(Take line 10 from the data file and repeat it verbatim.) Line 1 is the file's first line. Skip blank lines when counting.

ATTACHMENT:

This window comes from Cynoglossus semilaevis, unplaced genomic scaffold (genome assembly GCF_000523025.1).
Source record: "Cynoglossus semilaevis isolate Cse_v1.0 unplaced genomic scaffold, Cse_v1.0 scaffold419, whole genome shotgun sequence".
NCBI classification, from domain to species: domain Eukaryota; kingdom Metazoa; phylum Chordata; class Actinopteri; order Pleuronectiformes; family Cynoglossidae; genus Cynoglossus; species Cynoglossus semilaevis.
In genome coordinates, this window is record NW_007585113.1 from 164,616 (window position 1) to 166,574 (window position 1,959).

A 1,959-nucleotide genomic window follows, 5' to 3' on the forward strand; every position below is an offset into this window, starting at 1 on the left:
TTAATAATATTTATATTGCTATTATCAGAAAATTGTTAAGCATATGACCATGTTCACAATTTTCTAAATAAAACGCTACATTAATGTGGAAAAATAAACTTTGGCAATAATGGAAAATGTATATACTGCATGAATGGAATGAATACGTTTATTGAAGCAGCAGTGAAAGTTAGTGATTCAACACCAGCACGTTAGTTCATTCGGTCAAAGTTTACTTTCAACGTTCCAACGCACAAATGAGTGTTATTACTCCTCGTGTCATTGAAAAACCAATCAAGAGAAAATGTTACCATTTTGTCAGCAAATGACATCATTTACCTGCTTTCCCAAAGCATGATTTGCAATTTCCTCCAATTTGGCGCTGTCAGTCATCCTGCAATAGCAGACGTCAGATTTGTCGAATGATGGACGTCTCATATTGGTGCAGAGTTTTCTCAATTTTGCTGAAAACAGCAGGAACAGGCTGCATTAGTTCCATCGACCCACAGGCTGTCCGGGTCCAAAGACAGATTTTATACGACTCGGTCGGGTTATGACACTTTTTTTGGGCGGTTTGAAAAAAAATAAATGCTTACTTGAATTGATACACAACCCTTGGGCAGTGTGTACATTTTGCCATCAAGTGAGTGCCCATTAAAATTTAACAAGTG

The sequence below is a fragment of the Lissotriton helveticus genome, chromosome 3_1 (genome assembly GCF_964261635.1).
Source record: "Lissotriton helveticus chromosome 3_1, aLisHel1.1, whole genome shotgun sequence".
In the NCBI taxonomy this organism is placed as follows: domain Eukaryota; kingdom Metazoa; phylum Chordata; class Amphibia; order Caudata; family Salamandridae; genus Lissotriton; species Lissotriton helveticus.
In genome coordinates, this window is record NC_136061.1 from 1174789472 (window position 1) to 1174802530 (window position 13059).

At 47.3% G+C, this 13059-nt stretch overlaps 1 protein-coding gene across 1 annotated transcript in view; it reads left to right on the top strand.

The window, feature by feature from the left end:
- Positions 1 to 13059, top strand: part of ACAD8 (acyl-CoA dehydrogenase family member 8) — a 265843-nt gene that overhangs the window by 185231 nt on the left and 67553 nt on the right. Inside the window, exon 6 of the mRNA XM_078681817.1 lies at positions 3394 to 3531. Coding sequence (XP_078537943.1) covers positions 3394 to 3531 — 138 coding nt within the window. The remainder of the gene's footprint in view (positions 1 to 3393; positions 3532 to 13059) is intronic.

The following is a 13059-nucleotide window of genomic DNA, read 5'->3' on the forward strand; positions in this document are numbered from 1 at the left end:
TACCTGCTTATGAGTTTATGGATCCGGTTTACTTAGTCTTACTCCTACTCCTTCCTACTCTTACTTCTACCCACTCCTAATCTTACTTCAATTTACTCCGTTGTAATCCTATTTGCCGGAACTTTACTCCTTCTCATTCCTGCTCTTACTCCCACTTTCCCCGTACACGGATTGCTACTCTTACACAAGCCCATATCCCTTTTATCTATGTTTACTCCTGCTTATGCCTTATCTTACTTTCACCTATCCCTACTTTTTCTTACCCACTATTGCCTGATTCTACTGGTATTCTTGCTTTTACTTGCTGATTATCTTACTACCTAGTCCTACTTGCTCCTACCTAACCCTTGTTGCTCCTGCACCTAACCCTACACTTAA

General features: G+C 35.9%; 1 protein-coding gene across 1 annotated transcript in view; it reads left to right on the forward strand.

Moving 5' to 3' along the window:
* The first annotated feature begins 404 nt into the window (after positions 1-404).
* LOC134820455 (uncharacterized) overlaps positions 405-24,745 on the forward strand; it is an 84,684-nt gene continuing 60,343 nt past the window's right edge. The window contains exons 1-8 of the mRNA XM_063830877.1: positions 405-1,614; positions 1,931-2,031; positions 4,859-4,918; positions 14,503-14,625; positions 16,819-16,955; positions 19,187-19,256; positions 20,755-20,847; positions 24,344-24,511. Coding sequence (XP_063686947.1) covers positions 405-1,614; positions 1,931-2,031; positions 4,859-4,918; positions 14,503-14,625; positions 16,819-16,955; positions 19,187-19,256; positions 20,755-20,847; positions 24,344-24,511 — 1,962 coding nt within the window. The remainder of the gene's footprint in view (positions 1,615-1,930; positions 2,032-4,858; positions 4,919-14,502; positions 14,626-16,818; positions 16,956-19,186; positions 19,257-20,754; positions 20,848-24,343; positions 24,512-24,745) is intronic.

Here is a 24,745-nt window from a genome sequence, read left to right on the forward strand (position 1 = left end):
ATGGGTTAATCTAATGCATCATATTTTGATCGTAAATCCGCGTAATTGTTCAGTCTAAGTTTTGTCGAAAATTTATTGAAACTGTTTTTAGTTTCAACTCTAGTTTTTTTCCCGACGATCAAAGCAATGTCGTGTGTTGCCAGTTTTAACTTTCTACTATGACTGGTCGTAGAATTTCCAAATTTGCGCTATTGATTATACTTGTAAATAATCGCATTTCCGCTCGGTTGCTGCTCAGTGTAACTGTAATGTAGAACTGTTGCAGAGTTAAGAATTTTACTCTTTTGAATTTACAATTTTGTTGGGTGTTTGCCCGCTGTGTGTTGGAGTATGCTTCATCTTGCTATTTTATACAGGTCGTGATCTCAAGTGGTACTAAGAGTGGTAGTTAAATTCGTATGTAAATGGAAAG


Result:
In genome coordinates, this window is record NC_136061.1 from 1174789472 (window position 1) to 1174802530 (window position 13059).